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A Scottish Renaissance?

'Small Faces' director Gillies MacKinnon isn't sure there is one. But if it's emerging, he is one of its leaders.

August 18, 1996|David Gritten | David Gritten, based in England, is a regular contributor to Calendar

LONDON — "There's a tremendous buoyancy and sense of expectation in Scotland at the moment," director Gillies MacKinnon says. "We're making a lot of films here now. But is there a Scottish school? Do the films have anything in common? A certain impudence, maybe. But I don't think we know ourselves what the style is."

Until last year, international audiences were only rarely exposed to films made in or about Scotland. It simply isn't a country that had registered on the world's cinematic consciousness.

Multi-Oscar winner "Braveheart" changed all that, of course, as did "Rob Roy," another 1995 movie about a historical hero. Now there seems to be an entire, well, clan of movies dealing with Scottish matters.

The much-heralded "Trainspotting," which opened last month, is, like "Shallow Grave," its 1995 predecessor from the same creative team, set in Scotland's capital, Edinburgh. And currently in production in Glasgow, Scotland's largest city, is "Slab Boys," writer-director John Byrne's story of three young men working in the paint-mix room of a carpet factory. All these films are broadly contemporary and imbued with a cynical, antiheroic feel that places them 180 degrees apart from "Braveheart"; there's not a glimpse of tartan to be seen.

You could say much the same about MacKinnon's film "Small Faces," which opens Friday. The action, seen through the eyes of 13-year-old Lex, takes place in 1968 in Glasgow and deals with rival youth gangs. While Glasgow is portrayed as a vibrant city, it's also scary, bleak and lethally violent.

But it's familiar terrain to MacKinnon and his brother Billy, who wrote "Small Faces" with him and produced the film; they grew up in Glasgow, and their father still lives there.

"In 1968, I was 20 years old and attending art school," MacKinnon recalls. "Billy was 15. It's a tough story, but it was never intended to be a social realist film about victims and hardship--because Glasgow was also a wonderful, exciting place to grow up.

"It was also an intellectually energizing time--there were hippies, riots in Paris, [a war in] Vietnam, Russian tanks rolling into Czechoslovakia. All those things were going on. It was good to be young then."

Because of this, he and his brother decided the film should be mainly inhabited by young people; adults only appear in its margins. "We created this world in which the mother has no idea what happens to her kids when they go outside," he says.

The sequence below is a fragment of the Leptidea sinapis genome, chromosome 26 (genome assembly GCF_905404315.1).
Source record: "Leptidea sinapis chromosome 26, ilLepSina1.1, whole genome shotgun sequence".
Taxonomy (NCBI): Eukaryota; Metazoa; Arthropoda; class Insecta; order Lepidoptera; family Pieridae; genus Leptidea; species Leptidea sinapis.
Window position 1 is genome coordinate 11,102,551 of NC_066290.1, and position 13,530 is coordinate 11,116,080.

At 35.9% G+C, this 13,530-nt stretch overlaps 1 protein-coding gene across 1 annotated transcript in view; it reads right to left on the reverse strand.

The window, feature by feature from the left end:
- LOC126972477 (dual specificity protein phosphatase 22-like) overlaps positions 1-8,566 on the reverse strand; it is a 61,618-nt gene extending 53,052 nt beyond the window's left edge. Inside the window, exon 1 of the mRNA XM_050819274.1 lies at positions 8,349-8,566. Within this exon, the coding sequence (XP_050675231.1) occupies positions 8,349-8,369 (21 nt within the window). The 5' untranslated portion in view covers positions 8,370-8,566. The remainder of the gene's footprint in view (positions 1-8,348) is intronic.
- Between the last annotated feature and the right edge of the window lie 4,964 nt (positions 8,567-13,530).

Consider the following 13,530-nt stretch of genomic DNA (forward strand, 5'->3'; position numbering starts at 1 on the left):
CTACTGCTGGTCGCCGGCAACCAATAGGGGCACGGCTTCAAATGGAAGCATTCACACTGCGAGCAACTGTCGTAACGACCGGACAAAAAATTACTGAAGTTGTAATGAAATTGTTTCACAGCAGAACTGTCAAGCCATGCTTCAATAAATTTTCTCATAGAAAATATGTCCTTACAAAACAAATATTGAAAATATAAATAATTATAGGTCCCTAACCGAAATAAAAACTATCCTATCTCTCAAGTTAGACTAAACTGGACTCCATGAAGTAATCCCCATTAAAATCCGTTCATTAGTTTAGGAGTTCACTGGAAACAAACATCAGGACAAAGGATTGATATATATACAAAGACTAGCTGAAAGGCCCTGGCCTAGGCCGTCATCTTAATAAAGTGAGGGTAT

While there are echoes of the MacKinnon brothers' lives in the film, it is not autobiographical. Of the three brothers depicted, Gillies concedes that he is "close" to Alan, the gently spoken art lover, and that there are elements of Billy in young Lex. But the third brother, Bobby, a gang member, is completely fictional.

The setting, though, is not. "There was a time--it lasted for seven or eight years--when the old slums in the middle of Glasgow were destroyed and families moved out to live on new housing estates," MacKinnon recalls. "There was nothing to do out there, so young people came back into the city center and formed territorial gangs."

He concedes that "Small Faces" is a story defined by its specific time and place but adds: "It was always intended to be universal. It could have happened in Italy or Chicago." To help non-British audiences understand the film better, some re-voicing work was necessary (just as it was for "Trainspotting"). The young Scottish actors were told to enunciate more clearly to neutralize their thick brogues.

Though the film strains for mass acceptance, MacKinnon himself likes the fact that it is rooted in a world he knows. Much of his work has a Celtic background, having been shot either in Scotland or Ireland (like the 1992 film "The Playboys," starring Albert Finney).

He made one foray into Hollywood, directing "A Simple Twist of Fate," starring Steve Martin in 1994. But then he decided, as he puts it, "to get out of my trailer and make films in the cold and rain in Scotland."

Why? "Because Hollywood is an easy place to get lost," he says. "I did 'Simple Twist of Fate,' felt good about it but was faced with what to do next. A lot of Hollywood producers loved 'The Playboys,' so I went to America and got caught up in development deals for 2 1/2 years. But I want to make films, not just develop them.

"So I returned from the States after 'Simple Twist of Fate' with a tremendous desire to make this film with my brother--our film. And we made a film without stars, which was true to itself."

MacKinnon says he and Billy could have made "Small Faces" on more than twice its eventual budget--which was around $2 million. "But that would have required the presence of a star American actress to play the boys' mother and it just didn't feel right."

Galvanized by the experience, he then embarked on another film in the British Isles. "Trojan Eddie," starring Richard Harris and Stephen Rea, is centered around a community of travelers in Ireland.

And MacKinnon's next project takes him back to Scotland. He is currently casting "Regeneration," based on an award-winning novel by Pat Barker about a psychiatric hospital for soldiers returning home traumatized by the trench warfare of World War I.

It seems, then, as if he'll be staying on his home turf for a while. "I think so," MacKinnon agrees. "I certainly wouldn't rule out working again in America on a film I want to do and with people I want to make it with. But right now, I seem to be finding the best material in Britain."

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